Since public funding is one of the most frequently discussed measures, it merits special attention. The period since the late 1950s has seen the introduction of public subsidies to the extra-parliamentary organs of political parties and to individual candidates in a large number of countries. While there have been a few efforts (for example, in Italy and Venezuela in the 1990s) to limit or abolish existing subsidies, the overall trend clearly has been toward state subsidy. My own research into the 143 countries rated as "Free" or "Partly Free" by the latest Freedom House rankings (a wider sample of countries than those included in Table 2) has established that 84 (or 59 percent) of them have laws providing for some direct public funding of parties or candidates. 8 Other findings which emerge are that state aid (as well as other categories of regulations and subsidies) hardly exists in sovereign states with very small populations, 9 and that in most countries state aid has been popular with the political class and highly unpopular with the electors. State aid is especially common in Western Europe and in the countries that emerged from the Soviet bloc. It is less common in Asia, the Caribbean, and the Pacific. 10
The amount of state aid and the proportion of political financing derived from this source vary greatly. In certain African countries, cash-strapped governments have eliminated public funding despite provision for it in the law. Comprehensive information about the share of total spending on parties and elections that comes from state aid is available only for selected countries. Karl-Heinz Nassmacher estimates that the percentage of total expenditure derived from public subsidies in 13 relatively prosperous nations varies widely, running from a low of 2 to 3 percent in the United Kingdom and the United States, respectively, to a high of 68 percent in Austria. The figures for countries in between these extremes are: Italy 4 percent; Canada 6 percent; Australia 12 percent; the Netherlands 16 percent; Spain 43 percent; Japan 47 percent; Germany 54 percent; France 56 percent; Israel 56 percent; and Sweden 65 percent. 11 Across all 13 countries, public funding supplied on average just under a third of total expenditure on parties and campaigns. The situation is roughly similar in the formerly communist lands of Eastern and Central Europe that have direct public subsidies to parties or to candidates for public office, with Bulgaria, Lithuania, and Russia among the countries that make available only token amounts of state aid. 12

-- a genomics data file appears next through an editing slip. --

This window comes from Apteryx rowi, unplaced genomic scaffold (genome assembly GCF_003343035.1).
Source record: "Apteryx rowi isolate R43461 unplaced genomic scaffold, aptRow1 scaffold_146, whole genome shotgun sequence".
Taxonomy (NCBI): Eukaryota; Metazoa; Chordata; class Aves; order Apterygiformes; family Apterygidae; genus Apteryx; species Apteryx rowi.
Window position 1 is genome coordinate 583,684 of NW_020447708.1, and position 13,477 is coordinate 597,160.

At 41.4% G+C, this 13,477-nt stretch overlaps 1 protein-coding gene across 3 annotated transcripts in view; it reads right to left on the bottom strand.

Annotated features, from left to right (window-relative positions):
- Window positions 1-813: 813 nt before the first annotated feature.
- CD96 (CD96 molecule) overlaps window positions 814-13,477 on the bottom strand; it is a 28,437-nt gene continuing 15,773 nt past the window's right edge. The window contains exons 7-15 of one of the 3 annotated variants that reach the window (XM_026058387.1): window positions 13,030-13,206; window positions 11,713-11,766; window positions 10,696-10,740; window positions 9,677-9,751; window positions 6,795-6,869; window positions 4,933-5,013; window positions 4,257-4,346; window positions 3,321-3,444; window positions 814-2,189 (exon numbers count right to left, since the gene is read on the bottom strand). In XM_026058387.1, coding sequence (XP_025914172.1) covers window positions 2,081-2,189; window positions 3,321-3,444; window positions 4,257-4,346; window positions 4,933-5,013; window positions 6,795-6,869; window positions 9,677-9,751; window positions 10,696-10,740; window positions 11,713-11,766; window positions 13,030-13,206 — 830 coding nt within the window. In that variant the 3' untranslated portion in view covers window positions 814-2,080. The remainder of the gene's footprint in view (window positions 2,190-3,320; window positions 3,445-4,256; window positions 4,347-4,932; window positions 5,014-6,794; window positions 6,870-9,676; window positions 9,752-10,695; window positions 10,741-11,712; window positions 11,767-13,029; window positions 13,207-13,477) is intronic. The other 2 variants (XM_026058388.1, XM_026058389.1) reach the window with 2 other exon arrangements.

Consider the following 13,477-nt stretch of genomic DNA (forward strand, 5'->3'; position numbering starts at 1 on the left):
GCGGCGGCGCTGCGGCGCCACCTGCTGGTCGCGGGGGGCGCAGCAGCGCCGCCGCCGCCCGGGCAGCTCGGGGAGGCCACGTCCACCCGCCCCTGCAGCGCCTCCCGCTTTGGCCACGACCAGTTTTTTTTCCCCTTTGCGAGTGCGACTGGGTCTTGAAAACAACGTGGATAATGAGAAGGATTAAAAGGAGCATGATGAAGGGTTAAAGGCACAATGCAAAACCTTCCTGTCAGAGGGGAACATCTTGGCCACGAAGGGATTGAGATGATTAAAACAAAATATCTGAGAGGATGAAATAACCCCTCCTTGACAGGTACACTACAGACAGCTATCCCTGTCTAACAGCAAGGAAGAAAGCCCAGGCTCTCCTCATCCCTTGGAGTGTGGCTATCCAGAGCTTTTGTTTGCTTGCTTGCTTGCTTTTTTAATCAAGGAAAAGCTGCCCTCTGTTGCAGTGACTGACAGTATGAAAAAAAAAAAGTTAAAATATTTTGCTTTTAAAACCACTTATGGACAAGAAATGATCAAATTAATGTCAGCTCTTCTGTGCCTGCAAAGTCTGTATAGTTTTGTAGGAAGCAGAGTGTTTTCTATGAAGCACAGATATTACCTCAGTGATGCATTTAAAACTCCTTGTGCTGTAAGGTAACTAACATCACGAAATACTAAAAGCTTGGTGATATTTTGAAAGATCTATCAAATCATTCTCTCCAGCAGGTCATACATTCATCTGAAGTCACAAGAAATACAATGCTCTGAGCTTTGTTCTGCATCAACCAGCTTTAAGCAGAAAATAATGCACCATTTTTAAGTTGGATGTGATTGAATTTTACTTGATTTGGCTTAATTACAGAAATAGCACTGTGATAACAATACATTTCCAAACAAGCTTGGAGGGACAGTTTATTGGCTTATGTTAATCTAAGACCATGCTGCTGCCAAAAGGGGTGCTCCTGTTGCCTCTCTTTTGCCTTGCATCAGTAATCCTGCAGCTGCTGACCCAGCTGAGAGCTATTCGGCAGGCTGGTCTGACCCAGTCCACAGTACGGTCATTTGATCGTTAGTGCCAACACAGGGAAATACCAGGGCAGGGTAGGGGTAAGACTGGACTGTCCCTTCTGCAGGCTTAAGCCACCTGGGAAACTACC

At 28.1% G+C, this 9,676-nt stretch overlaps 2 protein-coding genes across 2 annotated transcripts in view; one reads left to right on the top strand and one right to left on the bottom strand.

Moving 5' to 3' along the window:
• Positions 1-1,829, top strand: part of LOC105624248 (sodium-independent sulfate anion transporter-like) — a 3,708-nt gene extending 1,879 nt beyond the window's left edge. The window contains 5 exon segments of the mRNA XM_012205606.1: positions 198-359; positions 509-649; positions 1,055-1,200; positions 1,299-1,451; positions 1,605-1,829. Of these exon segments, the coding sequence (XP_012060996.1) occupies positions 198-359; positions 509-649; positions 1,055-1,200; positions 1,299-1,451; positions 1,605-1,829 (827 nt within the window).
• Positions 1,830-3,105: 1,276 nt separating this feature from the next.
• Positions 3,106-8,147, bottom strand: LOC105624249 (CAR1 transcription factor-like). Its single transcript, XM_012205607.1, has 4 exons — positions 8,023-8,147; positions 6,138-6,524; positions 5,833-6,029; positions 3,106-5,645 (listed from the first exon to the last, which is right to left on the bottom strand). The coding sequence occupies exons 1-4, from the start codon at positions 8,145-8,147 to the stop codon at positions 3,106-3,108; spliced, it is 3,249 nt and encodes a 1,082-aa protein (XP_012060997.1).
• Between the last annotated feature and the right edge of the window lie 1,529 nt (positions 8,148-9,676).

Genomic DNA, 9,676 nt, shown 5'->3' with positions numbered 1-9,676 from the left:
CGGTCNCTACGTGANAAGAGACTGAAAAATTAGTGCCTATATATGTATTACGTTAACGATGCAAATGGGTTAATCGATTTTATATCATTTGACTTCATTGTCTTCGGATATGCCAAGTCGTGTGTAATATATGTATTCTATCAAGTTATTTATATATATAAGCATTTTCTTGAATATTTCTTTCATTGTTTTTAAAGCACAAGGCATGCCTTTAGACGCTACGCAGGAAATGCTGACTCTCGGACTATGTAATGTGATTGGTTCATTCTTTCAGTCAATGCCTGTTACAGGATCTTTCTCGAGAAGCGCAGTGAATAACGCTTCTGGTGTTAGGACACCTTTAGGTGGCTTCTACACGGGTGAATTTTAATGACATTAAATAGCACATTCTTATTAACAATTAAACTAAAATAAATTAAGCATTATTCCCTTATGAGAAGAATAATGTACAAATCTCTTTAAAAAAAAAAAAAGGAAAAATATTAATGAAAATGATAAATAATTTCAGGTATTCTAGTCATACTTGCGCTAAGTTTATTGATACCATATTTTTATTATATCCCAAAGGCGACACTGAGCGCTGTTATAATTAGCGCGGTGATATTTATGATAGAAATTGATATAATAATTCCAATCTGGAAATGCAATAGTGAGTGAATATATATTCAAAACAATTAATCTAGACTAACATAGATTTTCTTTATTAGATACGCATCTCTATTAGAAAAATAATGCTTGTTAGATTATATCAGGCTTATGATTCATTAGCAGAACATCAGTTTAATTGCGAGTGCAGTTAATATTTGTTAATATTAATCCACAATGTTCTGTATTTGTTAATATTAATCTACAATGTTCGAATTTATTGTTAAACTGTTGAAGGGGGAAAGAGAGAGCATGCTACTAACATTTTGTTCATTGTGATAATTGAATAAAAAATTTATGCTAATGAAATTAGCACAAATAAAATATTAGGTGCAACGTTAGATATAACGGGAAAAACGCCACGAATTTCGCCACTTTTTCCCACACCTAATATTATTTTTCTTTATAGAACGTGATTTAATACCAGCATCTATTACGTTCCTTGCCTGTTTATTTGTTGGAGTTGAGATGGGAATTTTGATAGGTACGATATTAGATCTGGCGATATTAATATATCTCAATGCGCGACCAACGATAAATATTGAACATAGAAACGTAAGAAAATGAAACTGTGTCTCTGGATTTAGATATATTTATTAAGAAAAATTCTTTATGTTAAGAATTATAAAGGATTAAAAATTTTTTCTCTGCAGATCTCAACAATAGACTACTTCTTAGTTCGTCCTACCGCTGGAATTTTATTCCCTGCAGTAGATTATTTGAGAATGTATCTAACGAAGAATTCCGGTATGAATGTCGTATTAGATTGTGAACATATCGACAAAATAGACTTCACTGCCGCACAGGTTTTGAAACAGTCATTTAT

Public subsidies for electoral politics appear to have produced neither the benefits promised by supporters nor the drawbacks feared by critics. On the one hand, public subsidies have clearly failed to cure the problem of corrupt political funding. Some of the most serious scandals have occurred in countries with generous public subsidies, such as France, Germany, and Spain. A party or candidate who obtains public monies, knowing full well that such monies are equally available to competitors, will not therefore stop looking for more money with which to outspend and outmaneuver political opponents. [End Page 78]
On the other hand, the fear of some critics that public funding would cause parties to decline by reducing their incentives to recruit new members and raise money from existing ones does not seem to have been justified. 13
It is easy to misinterpret the modern phenomenon of public funding laws. Such laws are neither a necessary nor a sufficient condition of the flow of public resources into election campaigns and into party coffers. These laws are not sufficient because, as mentioned earlier, the amounts provided may be insignificant or nonexistent. These laws are not necessary because there are many other ways in which public funds traditionally have been and still are directed into politics.
First, in a number of countries, the president or the prime minister has had the use of secret slush funds which could be used for any purpose whatever. In the nineteenth century, British prime ministers had at their disposal a Secret Service fund that was used, by convention, to subsidize the political campaigns of their supporters. In Imperial Germany, Chancellor Otto von Bismarck's "Reptile Fund" had similar uses, the main difference between Britain and Germany being that Britain abolished its special Secret Service fund in the 1880s while German chancellors continued to deploy such funds until after the Second World War. In Zambia, and in France until this year, funds similar to these have played a crucial role in politics. The Zambian case is of particular interest since the country has no direct public funding of parties or candidates but uses discretionary presidential funds as an alternative means to finance the party in office.